I really have no idea why these guys think that the way to win an election is to drive around the neighborhood during the day waking babies from their naps, causing dogs to howl like they’ve just been tazered, and preventing me from concentrating on the software code I’m trying to write. Oh yeah… you can leave that last part out — I can’t vote so nobody really cares if I can’t concentrate in my own home. The Japanese, however, seem to have a curious apathy toward these loud goings-on. At least I’ve never heard anyone complain. Several years ago I used to work in a tall building across the street from the Tokyo Metropolitan Government Building (the “Tocho” — then, as now, the tallest building in Tokyo). At least two or three times a week, more when elections were near, huge busses, painted like military vehicles with heavy screen over the windows, would circle the Tocho blasting some kind of rhetoric or another. It was often so loud I could hear it from the 20th floor of a high-rise office building. Likewise, one can often see politicians and other manner of kooks blasting their propaganda through huge loudspeakers in front of major train stations. In highly populated areas like Shibuya there are often two such spectacles going on within earshot of each other. And hardly anybody gives them a second thought. (It might be interesting to note that Shoko Asahara, the man behind Aum Shinrikyo and the sarin gas attacks on the Tokyo subway system in 1995, once campaigned for public office using a similar methodology — in that case, the loudspeaker van was surrounded by Aum followers dressed in elephant headgear. Now *that* would have been something to see…)
From what I’ve been told, there are no laws in Japan limiting how much noise one can make on public property. It seems the only real limit is technology and the unspoken threat of being sued by someone for hearing loss. I’ve often thought of starting a campaign whereby people could report where and when these loudspeaker-carrying vehicles were operating and post an ordered list of the worst offenders — the point being that the public could then vote them out of office to send a message. Of course, the public being what they are, the publicity would probably have the opposite effect. I’ve also thought that maybe I could encourage people to start a grassroots movement to explicitly vote for those candidates who refuse to disturb the peace of their neighborhoods by blasting their voice all over creation. But… alas… I can’t vote so the powers-that-be aren’t likely to even care.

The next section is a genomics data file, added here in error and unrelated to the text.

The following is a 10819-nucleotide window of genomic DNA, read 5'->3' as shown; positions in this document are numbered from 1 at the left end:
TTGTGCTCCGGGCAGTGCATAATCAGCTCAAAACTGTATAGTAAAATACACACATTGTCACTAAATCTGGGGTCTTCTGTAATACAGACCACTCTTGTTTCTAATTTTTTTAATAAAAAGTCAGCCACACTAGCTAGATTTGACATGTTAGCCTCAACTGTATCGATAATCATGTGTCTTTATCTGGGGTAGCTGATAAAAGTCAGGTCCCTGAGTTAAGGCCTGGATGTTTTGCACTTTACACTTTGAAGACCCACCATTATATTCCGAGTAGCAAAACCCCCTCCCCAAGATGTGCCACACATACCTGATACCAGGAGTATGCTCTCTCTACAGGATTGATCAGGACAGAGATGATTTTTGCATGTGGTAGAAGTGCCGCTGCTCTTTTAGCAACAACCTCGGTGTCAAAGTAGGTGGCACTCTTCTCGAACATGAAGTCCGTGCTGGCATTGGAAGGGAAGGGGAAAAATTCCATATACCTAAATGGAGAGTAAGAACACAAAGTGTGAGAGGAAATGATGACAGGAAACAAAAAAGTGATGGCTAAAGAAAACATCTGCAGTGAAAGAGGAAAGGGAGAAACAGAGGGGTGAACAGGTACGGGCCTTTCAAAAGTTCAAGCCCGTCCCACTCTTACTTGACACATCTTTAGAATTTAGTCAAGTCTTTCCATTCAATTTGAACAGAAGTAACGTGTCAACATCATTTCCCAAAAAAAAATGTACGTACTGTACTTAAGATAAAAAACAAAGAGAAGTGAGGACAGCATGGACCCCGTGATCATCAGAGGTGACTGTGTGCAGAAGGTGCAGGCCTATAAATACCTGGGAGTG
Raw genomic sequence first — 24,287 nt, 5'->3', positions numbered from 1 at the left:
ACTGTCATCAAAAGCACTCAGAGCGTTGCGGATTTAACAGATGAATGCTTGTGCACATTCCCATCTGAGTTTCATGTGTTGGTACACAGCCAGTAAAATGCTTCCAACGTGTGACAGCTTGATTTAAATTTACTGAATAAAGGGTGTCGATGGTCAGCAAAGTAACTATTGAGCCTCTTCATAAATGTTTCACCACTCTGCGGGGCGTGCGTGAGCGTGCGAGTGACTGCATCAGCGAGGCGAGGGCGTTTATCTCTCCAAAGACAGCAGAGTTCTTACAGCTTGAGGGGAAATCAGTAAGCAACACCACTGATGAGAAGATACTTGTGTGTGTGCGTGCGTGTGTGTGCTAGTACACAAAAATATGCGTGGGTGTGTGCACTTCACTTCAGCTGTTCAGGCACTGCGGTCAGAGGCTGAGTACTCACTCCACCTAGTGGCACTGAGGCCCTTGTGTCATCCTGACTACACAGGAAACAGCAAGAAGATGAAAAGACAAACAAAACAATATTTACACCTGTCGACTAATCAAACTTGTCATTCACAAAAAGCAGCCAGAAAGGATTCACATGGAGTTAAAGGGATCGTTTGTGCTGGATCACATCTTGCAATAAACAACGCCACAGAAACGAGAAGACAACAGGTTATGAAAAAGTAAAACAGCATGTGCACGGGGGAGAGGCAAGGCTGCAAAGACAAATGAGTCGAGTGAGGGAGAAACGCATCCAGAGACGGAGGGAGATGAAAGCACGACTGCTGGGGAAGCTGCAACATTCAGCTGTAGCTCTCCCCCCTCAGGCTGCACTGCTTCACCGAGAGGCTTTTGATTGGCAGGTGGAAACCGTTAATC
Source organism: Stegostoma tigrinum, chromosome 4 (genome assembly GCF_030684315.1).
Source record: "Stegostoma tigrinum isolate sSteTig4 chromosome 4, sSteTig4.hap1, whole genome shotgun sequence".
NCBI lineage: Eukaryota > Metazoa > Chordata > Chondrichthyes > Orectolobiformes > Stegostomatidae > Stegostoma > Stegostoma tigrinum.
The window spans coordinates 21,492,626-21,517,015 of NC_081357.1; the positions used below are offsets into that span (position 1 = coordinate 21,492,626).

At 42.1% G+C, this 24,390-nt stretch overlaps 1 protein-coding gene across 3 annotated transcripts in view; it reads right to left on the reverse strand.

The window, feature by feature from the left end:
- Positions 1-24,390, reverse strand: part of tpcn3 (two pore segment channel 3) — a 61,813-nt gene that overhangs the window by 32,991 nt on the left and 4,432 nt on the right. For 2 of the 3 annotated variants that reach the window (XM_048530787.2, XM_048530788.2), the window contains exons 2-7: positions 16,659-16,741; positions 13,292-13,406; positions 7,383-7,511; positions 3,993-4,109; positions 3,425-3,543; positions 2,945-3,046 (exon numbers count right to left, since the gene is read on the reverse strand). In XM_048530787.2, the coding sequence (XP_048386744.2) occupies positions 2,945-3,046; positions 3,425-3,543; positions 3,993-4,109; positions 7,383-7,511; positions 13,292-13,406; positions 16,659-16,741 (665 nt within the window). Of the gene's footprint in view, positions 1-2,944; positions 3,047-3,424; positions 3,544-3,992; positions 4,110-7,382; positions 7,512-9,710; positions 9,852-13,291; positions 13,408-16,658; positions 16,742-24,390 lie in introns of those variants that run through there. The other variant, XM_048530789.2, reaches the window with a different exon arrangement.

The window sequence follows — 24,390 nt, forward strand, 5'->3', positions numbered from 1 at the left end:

I was just reading an editorial article on the recent “rise-and-fall” of media reports concerning the novel A/H1N1 outbreak. The author seems to confuse a lack of panic with “scoffing” at the alarmist stance taken by the media at the start of what is clearly a pandemic of global proportion. I can certainly relate. The only opinions that seem to make it into the mainstream media these days are those at the extremes. On the one hand, you have those who believe that the current strain of A/H1N1 is a lethal killer waiting to jump out of the shadows and take out half the planet’s population. On the other hand, you have those who believe the whole scare was trumped up by the media outlets as a publicity stunt (well… ok, maybe nobody has used those exact words… yet). What you don’t hear nearly as much (unless you consider the WHO and CDC websites “media”) are the balanced reports of what’s really going on and how likely we really are to fall victim to this particular threat.
Those who would have you believe that Armageddon is at hand point to the last huge killer pandemic in 1918, when the Spanish Flu claimed around 50 million lives. In that case, experts say, the same strain showed up in a milder form the previous Spring but came back with a vengeance when the regular flu season started the following Autumn. The Spanish Flu of 1918 was eventually identified as another strain of H1N1 (nobody knew that at the time, obviously — apparently, someone was able to recover samples of the 1918 virus from the Alaskan permafrost). Every year since then (and even before then) has brought with it some kind of flu virus (twice a year, actually, if you consider that flu season in the Southern Hemisphere is six months out of phase with that of the Northern Hemisphere). Since one of the survival mechanisms of the flu virus is constant mutation , every year’s seasonal flu is slightly different from the year before. Health officials attempt to predict these mutations and concoct a vaccine each year specific to the predicted strains — and most of the time it works. What tripped the alarm this year is: (a) the fact that there hasn’t been an A/H1N1 virus circulating in recent memory so it was believed that humans had no natural immunity, (b) the virus seemed to be affecting more than just the very young and the very old, and (c) it appeared in the Spring — somewhat unusual for influenza… and very similar to the situation leading up to the pandemic in 1918.